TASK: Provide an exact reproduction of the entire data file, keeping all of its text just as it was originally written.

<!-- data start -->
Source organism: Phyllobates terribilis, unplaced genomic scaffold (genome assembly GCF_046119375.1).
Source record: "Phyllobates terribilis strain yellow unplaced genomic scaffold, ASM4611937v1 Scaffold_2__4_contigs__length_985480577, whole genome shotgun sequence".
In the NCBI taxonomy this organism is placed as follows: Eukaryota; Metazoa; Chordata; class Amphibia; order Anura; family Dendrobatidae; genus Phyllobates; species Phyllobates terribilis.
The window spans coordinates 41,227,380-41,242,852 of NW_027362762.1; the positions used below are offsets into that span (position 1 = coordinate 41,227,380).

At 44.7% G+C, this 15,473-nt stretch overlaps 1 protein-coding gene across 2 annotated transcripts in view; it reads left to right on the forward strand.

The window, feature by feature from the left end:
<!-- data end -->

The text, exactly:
Source organism: Phyllobates terribilis, unplaced genomic scaffold (genome assembly GCF_046119375.1).
Source record: "Phyllobates terribilis strain yellow unplaced genomic scaffold, ASM4611937v1 Scaffold_2__4_contigs__length_985480577, whole genome shotgun sequence".
In the NCBI taxonomy this organism is placed as follows: Eukaryota; Metazoa; Chordata; class Amphibia; order Anura; family Dendrobatidae; genus Phyllobates; species Phyllobates terribilis.
The window spans coordinates 41,227,380-41,242,852 of NW_027362762.1; the positions used below are offsets into that span (position 1 = coordinate 41,227,380).

At 44.7% G+C, this 15,473-nt stretch overlaps 1 protein-coding gene across 2 annotated transcripts in view; it reads left to right on the forward strand.

The window, feature by feature from the left end: